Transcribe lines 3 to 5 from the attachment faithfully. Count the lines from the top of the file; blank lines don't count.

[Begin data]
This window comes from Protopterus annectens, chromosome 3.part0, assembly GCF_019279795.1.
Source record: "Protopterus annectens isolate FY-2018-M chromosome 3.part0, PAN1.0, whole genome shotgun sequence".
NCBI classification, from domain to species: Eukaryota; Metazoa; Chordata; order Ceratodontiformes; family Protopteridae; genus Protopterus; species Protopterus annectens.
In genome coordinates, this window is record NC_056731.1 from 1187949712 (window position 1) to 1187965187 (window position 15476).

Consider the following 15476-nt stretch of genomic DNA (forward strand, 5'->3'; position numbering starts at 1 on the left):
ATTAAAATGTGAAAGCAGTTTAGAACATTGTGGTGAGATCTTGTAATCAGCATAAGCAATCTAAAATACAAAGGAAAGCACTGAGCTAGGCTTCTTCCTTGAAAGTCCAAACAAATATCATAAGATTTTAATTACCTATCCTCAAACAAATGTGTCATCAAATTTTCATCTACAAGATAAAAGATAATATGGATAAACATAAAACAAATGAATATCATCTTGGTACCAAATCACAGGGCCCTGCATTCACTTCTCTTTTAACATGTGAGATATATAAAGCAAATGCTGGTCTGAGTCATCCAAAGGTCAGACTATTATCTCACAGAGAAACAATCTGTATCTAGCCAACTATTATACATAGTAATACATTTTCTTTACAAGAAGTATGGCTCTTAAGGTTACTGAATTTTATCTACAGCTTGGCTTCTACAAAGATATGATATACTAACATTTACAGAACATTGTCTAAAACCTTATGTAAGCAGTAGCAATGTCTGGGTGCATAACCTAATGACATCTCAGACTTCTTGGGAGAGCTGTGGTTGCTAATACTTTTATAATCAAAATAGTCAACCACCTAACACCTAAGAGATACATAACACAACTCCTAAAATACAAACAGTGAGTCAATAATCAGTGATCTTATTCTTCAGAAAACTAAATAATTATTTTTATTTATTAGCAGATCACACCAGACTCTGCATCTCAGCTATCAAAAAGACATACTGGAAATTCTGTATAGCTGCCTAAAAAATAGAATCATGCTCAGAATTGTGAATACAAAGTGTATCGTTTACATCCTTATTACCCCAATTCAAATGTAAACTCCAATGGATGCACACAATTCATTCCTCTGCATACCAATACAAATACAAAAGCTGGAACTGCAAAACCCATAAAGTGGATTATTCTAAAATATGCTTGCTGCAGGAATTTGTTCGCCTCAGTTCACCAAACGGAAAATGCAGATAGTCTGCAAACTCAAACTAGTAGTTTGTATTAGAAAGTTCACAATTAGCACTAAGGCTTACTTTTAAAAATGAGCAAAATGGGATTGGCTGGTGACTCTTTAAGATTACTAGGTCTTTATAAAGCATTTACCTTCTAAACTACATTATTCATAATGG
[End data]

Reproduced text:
NCBI classification, from domain to species: Eukaryota; Metazoa; Chordata; order Ceratodontiformes; family Protopteridae; genus Protopterus; species Protopterus annectens.
In genome coordinates, this window is record NC_056731.1 from 1187949712 (window position 1) to 1187965187 (window position 15476).

Consider the following 15476-nt stretch of genomic DNA (forward strand, 5'->3'; position numbering starts at 1 on the left):